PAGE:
a visually exquisite ode to love, desire and destiny.
Fans of the work of Broken Sky director Julián Hernández will no doubt take delight in this, his latest and certainly his most ambitious film to date. Others however may well cite it as pretentious, having been left wondering just what this epic meditation, is all about.
Officially, itís the story of lovers Kieri and Ryo, two young men who come to hold an unquestioning devotion to each other. Only their love is still to be, foretold by
Corazón del cielo aka Heavenís Heart; a female spirit who Ryo meets in the middle of a storm and ends up sharing the night with. Only come the morning, she is gone, leaving Ryo with a desperate desire to find the one. Meanwhile, we encounter his lover to be Kieri; a bored call-centre operator who spices up his life with hot action at his local porno cinema, only to be left feeling unfulfilled thereafter. And then thereís Tari; a boxer into rough sex who comes to be infatuated by their every move, a profound stalk-like adoration that ultimately leads to ... well that would be saying.
Or would it? For in Hernándezí cinematic hands things as never that clear cut, given this overlong feast for the artistic eye is yet another example of a director delighting in his art, along the way transposing the narrative from city life to the barren desert sands of the underworld. That the result is a visually exquisite ode to love, desire and destiny, is as assured as Hernándezí now trademark erotic depictions of sexuality, let alone full frontal male nudity. And of that, thereís a lot.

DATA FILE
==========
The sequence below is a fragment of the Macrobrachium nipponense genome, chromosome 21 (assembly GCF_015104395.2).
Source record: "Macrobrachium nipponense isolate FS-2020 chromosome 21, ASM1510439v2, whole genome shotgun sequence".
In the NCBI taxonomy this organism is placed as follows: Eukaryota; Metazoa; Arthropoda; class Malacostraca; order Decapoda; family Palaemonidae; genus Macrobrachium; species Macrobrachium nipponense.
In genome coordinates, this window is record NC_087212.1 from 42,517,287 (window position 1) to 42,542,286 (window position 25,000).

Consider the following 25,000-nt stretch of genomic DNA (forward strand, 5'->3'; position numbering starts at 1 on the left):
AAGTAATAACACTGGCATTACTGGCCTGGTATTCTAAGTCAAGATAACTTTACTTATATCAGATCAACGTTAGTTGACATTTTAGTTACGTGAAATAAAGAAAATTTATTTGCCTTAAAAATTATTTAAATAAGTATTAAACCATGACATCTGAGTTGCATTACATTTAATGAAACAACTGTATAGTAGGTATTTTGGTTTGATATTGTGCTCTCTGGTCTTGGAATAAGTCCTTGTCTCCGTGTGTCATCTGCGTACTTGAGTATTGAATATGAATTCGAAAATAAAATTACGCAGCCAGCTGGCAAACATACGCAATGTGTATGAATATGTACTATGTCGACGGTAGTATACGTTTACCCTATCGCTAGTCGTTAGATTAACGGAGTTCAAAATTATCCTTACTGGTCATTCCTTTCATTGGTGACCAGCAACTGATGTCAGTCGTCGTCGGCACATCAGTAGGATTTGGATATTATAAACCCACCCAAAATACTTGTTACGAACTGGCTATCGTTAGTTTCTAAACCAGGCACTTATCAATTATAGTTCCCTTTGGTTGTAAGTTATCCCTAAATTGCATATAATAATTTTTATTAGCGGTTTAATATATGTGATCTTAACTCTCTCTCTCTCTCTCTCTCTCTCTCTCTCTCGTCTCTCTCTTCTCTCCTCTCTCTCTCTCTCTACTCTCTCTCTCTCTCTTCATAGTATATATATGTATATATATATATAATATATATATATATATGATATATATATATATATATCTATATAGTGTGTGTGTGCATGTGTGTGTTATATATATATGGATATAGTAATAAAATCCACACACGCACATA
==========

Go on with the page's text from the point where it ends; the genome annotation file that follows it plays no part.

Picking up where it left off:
Yet by comparison, what is in short supply is dialogue. Indeed, at over three hours duration and with words as few as to make Heath Ledgerís character in
Brokeback Mountain seem like a motormouth, this feature will undoubtedly make for hard going for some, even if the near dream-like quality of the striking monochrome and at times tinted photography shines throughout. Then again, to say that this is not your conventional cinema, gay or otherwise, is to state the obvious. As too is the fact that this is a work of love, from a director who in true Derek Jarman fashion, uses the screen like a canvas to paint his achingly slow affirmation of same-sex love. Whether the result is to your liking, I dare say depends on to what degree you like your mythological storytelling, delivered laconic style. But like his previous works,
Bramadero included (and cue the blatant in-house advertising), itís so beautifully told, even if the Mexican print is interestingly fifty minutes less. Their loss, our gain OR vice versa - the jury appears divided. Enough said.
Gay Visibility - overt.
Nudity - letting it all hang out.
Overall - file under ... 4 stars.